RIP Johnny Tapia
The guy put on a great show in the ring but his personal life was a train wreck.
<span style="font-weight: bold"><span style="font-size: 17pt">Johnny Tapia, Champion Boxer Amid Chaos, Dies at 45</span></span>
By<span style="font-weight: bold"> DOUGLAS MARTIN</span>
May 28, 2012
Johnny Tapia, a prizefighter who won world titles in three weight classes in a chaotic life that included jail, struggles with mental illness, suicide attempts and five times being declared clinically dead as a result of drug overdoses, was found dead at his home in Albuquerque on Sunday. He was 45.
The Albuquerque police said an autopsy would be done in the next few days. Foul play is not suspected.
Tapia, who was 5 feet 6 inches, said the raw fury he displayed in winning his world titles came from the horrific memory of seeing his mother being kidnapped and murdered when he was 8. He said he saw every opponent as his mother’s killer.
Less than a year after his mother’s death, he recounted, his uncles were making him fight older boys in matches they bet on. If he lost, they beat him, he said.
Tapia’s father had vanished before he was born, and Tapia had thought he was dead until he turned up in 2010 after being released from a federal penitentiary and DNA tests confirmed his paternity. The son slipped into a lifelong pattern of binging on cocaine and alcohol, struggling with bipolar disorder, and cycling in and out of jail and drug rehabilitation programs.
“Mi vida loca,” or my crazy life, were the words tattooed on his belly. He had made that his motto after he thought he had outgrown his first, “baby-faced assassin.”
Tapia won his first 22 professional fights, then was suspended from boxing after failing three drug tests.
After three and a half years away from the ring, he returned to win five fights before defeating Henry Martinez to win the world super flyweight title (115-pound limit). Still undefeated after 18 more bouts, he beat Nana Konadu to win the bantamweight title (118 pounds) and become a two-division world champion.
In his first defeat, Tapia lost the bantamweight crown to Paulie Avala in June 1999 in what The Ring magazine called the “fight of the year.” He narrowly defeated Manuel Medina in 2002 to win the featherweight (126 pounds) title.
Mike Tyson called Tapia one of the greatest fighters ever. He won 59 fights, 30 by knockout; lost 5; and drew 2. He was knocked out only once.
His left jab was punishing, and he claimed not to mind being hit. He sometimes stuck out his tongue to taunt opponents.
“Johnny sees things well,” Freddie Roach, Tapia’s trainer and a member of the World Boxing Hall of Fame, said in an interview with Sports Illustrated in 2002. “Sometimes by the book, it would be wrong to do the things Johnny does, but he’s such a natural fighter, he gets away with it.”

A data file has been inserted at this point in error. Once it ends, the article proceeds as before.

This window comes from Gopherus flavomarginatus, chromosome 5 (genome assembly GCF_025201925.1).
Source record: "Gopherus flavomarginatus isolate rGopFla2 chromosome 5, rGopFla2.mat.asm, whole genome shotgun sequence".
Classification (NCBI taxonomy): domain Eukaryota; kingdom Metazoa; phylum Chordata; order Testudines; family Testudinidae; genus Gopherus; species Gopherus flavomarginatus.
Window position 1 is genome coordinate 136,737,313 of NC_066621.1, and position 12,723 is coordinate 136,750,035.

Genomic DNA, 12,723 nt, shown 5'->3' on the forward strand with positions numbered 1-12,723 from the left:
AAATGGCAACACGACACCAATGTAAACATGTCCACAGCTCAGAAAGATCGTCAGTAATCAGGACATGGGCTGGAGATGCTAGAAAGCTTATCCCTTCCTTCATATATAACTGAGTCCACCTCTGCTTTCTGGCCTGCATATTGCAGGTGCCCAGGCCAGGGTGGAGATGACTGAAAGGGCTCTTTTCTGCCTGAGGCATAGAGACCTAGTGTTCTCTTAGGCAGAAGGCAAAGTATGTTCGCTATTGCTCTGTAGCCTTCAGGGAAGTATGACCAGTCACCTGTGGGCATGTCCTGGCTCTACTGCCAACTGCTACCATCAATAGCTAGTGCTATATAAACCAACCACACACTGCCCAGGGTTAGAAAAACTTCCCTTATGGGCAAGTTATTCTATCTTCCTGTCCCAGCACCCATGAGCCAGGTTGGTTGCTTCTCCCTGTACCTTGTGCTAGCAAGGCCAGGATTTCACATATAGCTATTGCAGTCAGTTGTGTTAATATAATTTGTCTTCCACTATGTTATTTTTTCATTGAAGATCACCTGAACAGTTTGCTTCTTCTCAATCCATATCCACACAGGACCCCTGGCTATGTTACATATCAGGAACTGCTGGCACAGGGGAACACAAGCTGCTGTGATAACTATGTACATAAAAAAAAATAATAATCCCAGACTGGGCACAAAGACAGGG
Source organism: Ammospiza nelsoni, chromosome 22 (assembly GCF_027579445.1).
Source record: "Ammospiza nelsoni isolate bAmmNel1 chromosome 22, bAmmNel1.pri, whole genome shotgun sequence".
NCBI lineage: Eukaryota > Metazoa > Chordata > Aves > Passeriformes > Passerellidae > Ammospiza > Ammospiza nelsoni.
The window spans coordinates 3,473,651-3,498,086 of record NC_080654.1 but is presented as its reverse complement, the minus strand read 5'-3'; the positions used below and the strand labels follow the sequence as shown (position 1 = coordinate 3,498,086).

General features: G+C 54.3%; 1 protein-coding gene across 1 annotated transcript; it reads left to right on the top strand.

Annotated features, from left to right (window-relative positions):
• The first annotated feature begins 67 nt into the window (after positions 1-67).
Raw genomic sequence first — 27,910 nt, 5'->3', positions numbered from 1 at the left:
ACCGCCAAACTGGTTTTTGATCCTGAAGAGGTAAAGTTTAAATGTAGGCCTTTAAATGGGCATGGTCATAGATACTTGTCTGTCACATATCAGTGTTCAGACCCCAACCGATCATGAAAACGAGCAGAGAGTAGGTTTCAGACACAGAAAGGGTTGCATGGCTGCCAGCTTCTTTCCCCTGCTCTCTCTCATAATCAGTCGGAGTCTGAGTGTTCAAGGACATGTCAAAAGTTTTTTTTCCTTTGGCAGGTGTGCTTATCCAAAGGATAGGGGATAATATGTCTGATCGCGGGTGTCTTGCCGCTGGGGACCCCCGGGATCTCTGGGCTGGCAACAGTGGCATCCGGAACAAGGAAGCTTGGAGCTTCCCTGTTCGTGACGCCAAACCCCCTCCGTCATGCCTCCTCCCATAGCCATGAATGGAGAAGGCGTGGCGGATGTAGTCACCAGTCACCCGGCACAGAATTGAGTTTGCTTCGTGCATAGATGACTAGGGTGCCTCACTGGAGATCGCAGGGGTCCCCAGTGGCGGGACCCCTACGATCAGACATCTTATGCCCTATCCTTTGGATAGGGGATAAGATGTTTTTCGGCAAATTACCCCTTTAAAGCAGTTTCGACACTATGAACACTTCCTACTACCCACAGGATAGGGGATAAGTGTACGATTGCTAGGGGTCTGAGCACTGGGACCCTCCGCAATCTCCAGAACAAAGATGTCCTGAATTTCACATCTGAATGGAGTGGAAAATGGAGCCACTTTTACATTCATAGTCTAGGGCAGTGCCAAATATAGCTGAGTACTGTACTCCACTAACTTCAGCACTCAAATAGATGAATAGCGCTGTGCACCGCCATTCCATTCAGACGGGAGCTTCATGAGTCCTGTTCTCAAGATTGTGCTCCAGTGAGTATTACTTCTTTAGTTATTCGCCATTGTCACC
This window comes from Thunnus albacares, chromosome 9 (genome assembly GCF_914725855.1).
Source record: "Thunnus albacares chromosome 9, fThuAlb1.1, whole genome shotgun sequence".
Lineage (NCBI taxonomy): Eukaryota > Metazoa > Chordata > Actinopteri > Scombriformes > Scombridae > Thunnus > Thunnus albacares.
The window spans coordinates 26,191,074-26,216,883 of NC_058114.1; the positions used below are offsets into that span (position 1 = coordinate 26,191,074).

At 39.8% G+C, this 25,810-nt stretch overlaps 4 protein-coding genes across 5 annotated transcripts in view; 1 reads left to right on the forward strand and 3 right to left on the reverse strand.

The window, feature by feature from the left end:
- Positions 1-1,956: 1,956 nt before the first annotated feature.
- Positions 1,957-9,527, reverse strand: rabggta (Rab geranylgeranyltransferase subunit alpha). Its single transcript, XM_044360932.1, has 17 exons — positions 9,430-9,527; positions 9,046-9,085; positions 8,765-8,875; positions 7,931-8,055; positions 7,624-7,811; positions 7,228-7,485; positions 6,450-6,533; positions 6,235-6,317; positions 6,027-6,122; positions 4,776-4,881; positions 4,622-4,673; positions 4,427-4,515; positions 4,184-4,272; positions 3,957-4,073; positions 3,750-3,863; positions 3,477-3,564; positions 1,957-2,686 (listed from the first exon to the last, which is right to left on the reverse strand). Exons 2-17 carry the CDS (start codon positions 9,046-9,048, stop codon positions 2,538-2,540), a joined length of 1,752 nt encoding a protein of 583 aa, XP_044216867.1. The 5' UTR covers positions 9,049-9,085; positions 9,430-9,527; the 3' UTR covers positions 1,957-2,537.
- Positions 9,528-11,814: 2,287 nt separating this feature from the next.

John Lee Tapia liked to point out that he was born in Albuquerque on Friday the 13th in February 1967. Larry Merchant, the boxing analyst, told Playboy in 2004 that Tapia was “a five-to-one underdog to survive his own childhood.”
Tapia’s mother, Virginia, died on May 28, 1975, according to a police report that said her body was found stabbed 26 times with scissors and a screwdriver. Not included in the police report was young Johnny’s memory of being awakened by screaming and looking out the window to see his mother chained in the back of a pickup truck driving by the house, Sports Illustrated said.
He was brought up by his grandfather Miguel with eight other family members in a three-bedroom house in Albuquerque. Miguel, an amateur boxing champion, taught him pugilistic skills. Tapia was the 1983 National Golden Gloves light flyweight champion, and the 1985 Golden Gloves flyweight champion. His first pro fight was in 1988.
His past regularly came back to haunt him.
Just two and a half weeks before his loss to Ayala in 1999, the phone rang in the gym where Tapia was training. A police officer told him that his mother’s killing had been solved. The murderer had died in 1983 after stumbling drunk into the middle of a busy Albuquerque street where he was hit by three cars and dragged to his death. The investigation had been reopened at the behest of Tapia’s wife.
Tapia said the news about his mother’s killer upset him and might have contributed to his loss in the fight, but he considered it a “blessing” to finally know the truth.
In 1992, he met Teresa Chavez at a party and was determined to marry her. Realizing his habits, she at first resisted. Playboy reported that when they finally married, one of her cousins approached her and said, “If you want to see what you married, go look in the bathroom.”
She opened the bathroom door and found Tapia with a needle in his arm. He took the wedding cash and dumped her in a cheap hotel. The next day, he was in a hospital with an overdose. He had to be revived after his heart stopped beating, the first of at least five times this happened.
Their marriage lurched wildly up and down, as Mrs. Tapia struggled to provide stability. She became his manager.
It was almost the last straw when Tapia was again hospitalized for drug abuse and his wife’s brother and nephew died in a car crash on the way to visit him in the hospital. “It’s my fault,” Tapia said. “I killed them both.”
His wife somehow stayed. She survives him, along with their three children. He quit the ring several times, but could not seem to give it up. His last fight was in June 2011. He won a unanimous decision.
Tapia said he thought his tattoos of angels kept him from passing into the next world. He may or may not have considered this a good thing, his wife told Playboy.
“I don’t know how this story is going to end,” she said. “I’d love to think that in 30 years, we’ll be old together and surrounded by family. But when I ask Johnny how he sees himself in the future, he says he’s not even sure he’ll wake up tomorrow.”